An AFM analysis of the ALG/Ca and ALG/(Ca + BFA) microspheres and those loaded with BFA was performed to complement the SEM surface morphology data (Figure 6). The scanned sample area represented by topographic images of the height data is shown as a “top view”, characterizing the morphology of each formulation, and as a “3D surface view” with a corresponding color scale, characterizing the 3D height topography of the formulation (Figure 6a–c). The characteristic vertical profile (“section analysis”) of individual microspheres, showing the quantitative 2D height analysis, is presented in Figure 6d. The surface of the ALG/Ca microspheres had a granular surface structure consisting of compactly stacked oval smooth granules in layers aligned mainly along one axis. The distribution of the lateral dimension of the grains was in the range of 300 nm to 500 nm, while the height of the grains above the microsphere surface was between 30 nm and 60 nm. Such a morphology was obtained during the preparation of ALG/Ca at a lower concentration of the gelling cation [27].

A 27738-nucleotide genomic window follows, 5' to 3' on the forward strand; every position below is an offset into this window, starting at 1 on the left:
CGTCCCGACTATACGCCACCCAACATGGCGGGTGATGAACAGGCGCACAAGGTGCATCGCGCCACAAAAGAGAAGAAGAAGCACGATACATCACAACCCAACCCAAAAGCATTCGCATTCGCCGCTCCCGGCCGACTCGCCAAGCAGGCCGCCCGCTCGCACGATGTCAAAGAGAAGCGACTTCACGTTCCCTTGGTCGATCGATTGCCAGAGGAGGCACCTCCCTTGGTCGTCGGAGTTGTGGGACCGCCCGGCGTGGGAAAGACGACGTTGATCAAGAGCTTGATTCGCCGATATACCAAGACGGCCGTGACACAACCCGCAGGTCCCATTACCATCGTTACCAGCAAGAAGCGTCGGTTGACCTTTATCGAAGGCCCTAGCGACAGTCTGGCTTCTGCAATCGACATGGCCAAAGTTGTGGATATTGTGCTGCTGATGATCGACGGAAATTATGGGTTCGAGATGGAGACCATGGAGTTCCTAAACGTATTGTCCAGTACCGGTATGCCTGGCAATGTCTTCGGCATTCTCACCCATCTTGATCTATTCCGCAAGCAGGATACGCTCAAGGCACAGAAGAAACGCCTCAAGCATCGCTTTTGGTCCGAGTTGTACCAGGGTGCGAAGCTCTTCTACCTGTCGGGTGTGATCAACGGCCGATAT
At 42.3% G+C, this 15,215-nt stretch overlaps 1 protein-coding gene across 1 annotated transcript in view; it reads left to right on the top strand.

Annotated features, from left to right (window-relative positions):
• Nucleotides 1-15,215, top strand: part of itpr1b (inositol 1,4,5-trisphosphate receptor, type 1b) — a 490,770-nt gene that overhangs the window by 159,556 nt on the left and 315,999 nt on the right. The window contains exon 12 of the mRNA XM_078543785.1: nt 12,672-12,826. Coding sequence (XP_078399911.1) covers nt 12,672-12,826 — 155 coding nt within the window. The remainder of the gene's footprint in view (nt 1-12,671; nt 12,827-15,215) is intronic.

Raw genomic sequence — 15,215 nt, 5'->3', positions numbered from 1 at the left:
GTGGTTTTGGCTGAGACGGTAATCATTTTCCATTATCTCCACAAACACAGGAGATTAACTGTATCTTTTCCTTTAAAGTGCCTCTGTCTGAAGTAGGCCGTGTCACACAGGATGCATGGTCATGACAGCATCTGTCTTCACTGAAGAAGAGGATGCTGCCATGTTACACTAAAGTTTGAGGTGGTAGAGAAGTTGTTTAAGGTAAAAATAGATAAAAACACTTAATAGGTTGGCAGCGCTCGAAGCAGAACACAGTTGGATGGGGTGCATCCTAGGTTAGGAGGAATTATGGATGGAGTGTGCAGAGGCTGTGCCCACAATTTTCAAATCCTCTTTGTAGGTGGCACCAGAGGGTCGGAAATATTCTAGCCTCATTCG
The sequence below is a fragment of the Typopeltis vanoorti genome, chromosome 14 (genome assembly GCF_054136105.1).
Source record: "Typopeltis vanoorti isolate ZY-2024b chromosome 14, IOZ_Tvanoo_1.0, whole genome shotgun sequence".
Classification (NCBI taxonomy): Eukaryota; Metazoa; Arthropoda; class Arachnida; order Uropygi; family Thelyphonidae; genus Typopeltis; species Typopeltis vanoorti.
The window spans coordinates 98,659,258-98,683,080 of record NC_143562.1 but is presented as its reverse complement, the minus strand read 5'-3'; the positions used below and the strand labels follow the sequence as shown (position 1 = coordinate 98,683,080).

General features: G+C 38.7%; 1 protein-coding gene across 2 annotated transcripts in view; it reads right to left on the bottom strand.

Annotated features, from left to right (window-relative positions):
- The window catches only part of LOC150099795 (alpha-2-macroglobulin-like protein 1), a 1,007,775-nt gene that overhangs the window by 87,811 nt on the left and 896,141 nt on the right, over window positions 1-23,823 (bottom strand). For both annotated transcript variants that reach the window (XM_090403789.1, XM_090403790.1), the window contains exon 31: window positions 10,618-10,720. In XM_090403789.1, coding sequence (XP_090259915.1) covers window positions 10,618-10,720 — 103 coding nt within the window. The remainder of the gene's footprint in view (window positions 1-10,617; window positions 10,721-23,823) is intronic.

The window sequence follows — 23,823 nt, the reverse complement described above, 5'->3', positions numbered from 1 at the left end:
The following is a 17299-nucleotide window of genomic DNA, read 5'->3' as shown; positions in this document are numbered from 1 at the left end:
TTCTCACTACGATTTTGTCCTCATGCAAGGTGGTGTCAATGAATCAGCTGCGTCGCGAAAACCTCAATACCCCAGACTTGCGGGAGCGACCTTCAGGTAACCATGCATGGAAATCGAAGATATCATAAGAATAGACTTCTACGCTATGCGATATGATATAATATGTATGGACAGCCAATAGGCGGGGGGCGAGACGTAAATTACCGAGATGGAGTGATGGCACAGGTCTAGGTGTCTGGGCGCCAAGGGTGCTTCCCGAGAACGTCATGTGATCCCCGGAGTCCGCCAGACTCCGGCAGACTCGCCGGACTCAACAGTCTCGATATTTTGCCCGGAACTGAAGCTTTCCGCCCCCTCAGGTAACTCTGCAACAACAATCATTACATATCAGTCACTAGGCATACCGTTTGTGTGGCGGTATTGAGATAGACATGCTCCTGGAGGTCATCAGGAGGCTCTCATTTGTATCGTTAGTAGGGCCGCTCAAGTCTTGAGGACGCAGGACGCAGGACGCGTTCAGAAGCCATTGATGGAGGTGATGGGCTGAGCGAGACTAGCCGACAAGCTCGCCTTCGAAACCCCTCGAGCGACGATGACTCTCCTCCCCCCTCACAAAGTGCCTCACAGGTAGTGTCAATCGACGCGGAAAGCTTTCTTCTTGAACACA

After the loading of BFA, the morphology took on completely different characteristics. The granules no longer retained their regular oval shape, and their surfaces were wrinkled. The overall lateral dimension of the granules, now elongated and distorted, had increased and ranged from 500 nm to 1500 nm, while the height of the granules above the microsphere surface was 50 to 200 nm. The roughness values also showed the effect of BFA on the roughness of the microsphere surface itself, which became hardened and less compact due to the incorporation of BFA (Table 1).

2.4. Swelling and In Vitro Release of K, Ca, and Mg from Microsphere Formulations